Design for Innovation


04 May 2016 - TIM HAWK

Raise your hand if you would like to make more money for you and/or your employees. I’ll wait. I thought so. We all would like to make more money. Not because we are greedy or selfish, remember, we can always be philanthropic with our wealth. We all want to make more money to have greater freedom, a larger impact, or an easier path to succeed. In today’s competitive market, it seems like the income side is always being squeezed while the expense side of our business is growing. If you read well, you have figured out that the combination of reduced income and increasing expenses adds up to less profit. And, we can’t sustain any organization without income. So, what to do? How can we reduce our expenses? Let’s consider the options.

When we look at the various types of expenses that we incur each month, you can generally break the costs down into categories. First and foremost, you have wages or salaries. There doesn’t seem to be a way to reduce salaries and still attract top talent. Reducing this cost, which is often more than fifty percent of the overall expenses for an organization, is a nonstarter. What is next? Well, one of the next large expense is often software costs. Especially today, when we have all been forced into a subscription-based platform where you are guaranteed costs each and every month. I know that for our firm, we expend around 10% of our monthly allocation on software to Adobe, Microsoft, SketchUp, Autodesk, Harvest, AIA Contract Documents, and ARCOM. Yea. We pay a lot of money for software, but I can guarantee that if we didn’t have this software, we couldn’t practice architecture. So, there is that. We can’t do without our software costs, and we have done everything that we can to reduce our costs. I am sure that the same is true for most organizations. We need software to live today. It is oxygen.

Another significant cost for any organization is their lease or mortgage. Real estate is not cheap by a long shot. There is a very simple method to reduce one’s real estate cost. Reduce the size of your space. When we use less space, we pay less. Straightforward and easy. Well, how do we harness technology to reduce the amount of square footage we rent? First, we need to harness technology to allow our employees to be more efficient and effective. When this step has been fully implemented, your organization will need fewer employees. Few employees translate into fewer workstations and a commiserate reduction in square footage. Of course, it is hard to determine the direct correlation between an investment in technology, the reduction in demand for employees, and a smaller real estate footprint, but if logic applies, one should be able to make the leap.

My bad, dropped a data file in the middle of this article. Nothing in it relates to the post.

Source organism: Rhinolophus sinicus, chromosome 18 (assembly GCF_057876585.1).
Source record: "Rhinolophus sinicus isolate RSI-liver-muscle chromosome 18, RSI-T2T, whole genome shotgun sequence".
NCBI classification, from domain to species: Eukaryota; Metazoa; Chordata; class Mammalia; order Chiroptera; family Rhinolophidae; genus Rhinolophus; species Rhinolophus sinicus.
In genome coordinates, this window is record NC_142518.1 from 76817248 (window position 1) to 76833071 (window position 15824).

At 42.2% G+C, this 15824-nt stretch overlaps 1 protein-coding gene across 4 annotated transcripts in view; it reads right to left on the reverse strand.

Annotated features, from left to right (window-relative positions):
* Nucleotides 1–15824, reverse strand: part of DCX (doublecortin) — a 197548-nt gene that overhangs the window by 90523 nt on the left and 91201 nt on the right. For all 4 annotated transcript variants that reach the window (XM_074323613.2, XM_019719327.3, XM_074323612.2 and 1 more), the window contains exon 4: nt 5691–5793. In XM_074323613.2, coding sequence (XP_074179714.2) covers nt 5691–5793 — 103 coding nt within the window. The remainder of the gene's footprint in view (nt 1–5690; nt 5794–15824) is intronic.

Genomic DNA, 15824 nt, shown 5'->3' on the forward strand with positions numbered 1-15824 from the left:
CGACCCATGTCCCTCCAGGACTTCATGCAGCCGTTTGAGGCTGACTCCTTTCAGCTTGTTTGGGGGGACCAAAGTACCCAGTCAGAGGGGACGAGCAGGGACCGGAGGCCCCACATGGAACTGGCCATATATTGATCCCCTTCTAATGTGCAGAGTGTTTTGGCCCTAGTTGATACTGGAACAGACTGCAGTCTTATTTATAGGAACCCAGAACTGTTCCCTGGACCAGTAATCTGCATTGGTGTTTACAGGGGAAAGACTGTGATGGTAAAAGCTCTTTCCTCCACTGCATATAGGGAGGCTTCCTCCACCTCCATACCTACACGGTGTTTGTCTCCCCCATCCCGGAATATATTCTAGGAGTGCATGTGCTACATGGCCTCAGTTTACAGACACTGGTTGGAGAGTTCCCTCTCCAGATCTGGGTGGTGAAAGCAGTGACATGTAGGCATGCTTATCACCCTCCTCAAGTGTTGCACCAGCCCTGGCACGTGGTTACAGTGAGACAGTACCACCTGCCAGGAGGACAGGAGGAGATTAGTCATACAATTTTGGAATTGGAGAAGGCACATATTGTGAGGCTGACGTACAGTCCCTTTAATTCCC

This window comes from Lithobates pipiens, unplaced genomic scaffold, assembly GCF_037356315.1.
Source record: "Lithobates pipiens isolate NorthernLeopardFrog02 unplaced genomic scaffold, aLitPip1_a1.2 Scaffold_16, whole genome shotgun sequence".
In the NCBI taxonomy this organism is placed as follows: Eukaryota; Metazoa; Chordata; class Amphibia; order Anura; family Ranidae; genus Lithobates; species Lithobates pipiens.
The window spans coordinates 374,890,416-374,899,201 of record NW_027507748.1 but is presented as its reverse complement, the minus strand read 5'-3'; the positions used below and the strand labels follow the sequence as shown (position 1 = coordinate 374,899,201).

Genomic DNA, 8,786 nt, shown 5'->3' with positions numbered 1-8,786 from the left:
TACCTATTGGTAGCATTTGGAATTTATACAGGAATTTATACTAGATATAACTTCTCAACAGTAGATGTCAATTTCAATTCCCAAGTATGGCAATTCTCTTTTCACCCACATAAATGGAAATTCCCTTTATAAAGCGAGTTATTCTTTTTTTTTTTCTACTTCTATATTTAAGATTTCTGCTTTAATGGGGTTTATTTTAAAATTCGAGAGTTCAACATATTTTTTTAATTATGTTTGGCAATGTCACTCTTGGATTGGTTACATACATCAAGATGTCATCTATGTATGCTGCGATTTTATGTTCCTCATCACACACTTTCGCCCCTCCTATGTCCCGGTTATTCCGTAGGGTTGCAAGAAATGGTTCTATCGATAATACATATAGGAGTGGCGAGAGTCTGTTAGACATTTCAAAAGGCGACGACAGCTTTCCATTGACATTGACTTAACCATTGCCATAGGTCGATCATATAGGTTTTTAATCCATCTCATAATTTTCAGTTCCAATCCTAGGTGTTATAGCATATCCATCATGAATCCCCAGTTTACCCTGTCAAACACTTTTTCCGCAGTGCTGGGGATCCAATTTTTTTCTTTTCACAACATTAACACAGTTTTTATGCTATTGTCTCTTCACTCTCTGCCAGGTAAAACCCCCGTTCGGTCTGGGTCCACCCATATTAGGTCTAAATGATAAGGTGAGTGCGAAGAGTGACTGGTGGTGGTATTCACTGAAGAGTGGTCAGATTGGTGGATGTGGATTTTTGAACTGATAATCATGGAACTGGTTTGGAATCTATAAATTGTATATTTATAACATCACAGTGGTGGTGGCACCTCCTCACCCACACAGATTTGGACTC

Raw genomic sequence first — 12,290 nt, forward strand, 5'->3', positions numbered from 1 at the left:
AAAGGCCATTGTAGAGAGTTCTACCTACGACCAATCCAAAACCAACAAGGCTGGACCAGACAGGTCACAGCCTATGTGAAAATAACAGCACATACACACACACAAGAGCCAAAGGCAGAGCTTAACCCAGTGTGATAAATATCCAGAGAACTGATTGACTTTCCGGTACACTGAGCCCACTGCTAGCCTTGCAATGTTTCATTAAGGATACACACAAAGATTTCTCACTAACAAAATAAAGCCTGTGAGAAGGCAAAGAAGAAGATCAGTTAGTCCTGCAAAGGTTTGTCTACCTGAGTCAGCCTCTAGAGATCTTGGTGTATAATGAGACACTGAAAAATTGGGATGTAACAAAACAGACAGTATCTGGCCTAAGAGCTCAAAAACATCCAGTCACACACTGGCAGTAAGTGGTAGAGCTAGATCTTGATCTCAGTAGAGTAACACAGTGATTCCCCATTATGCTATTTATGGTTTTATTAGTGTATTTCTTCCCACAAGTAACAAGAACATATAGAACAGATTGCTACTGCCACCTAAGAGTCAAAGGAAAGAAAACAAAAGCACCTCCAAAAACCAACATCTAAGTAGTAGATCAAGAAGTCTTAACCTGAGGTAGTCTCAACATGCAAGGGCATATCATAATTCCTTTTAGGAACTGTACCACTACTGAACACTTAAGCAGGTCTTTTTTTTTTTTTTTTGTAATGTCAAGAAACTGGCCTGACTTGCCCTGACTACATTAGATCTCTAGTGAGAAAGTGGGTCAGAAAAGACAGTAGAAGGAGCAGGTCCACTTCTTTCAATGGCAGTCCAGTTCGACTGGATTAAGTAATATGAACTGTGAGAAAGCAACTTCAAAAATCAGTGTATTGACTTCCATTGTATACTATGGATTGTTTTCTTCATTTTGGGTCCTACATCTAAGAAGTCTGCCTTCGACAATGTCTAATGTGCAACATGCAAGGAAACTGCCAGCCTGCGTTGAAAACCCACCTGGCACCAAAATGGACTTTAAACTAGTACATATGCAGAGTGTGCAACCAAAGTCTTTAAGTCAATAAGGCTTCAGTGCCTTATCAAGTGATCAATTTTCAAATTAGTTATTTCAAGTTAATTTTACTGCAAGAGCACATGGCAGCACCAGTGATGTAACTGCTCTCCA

Technology can also allow employees who work at remote locations to connect quickly and efficiently without the expense of travel. Imagine if your Los Angeles office can connect with your Kansas City headquarters through a teleconference instantaneously. Let’s compare. For example, let’s consider a $25,000 investment in video conferencing technology. How long does it take for that investment to be recouped by a reduction in travel? OK. So, the video conferencing device allows two individuals in Los Angeles to connect and not travel weekly. A flight from Los Angeles to Kansas City is roughly $400 round trip. Given the nature of the work, we may have to include an overnight stay and a per diem allocation. Let’s throw in $200 for a hotel and $100 for food. We are now at $700 per person. That equates to $1400 for one trip. For the sake of argument, let’s not even consider the lack of billable time associated with traveling. Anyway, it would take just about eighteen (18) trips to retire the initial investment. Of course there will be some travel required, but it seems clear that the initial investment in embedded technology will drive profitability in any organization.

Come on, guys. Allow us to incorporate technology into your workplace and watch your profitability grow on the other side.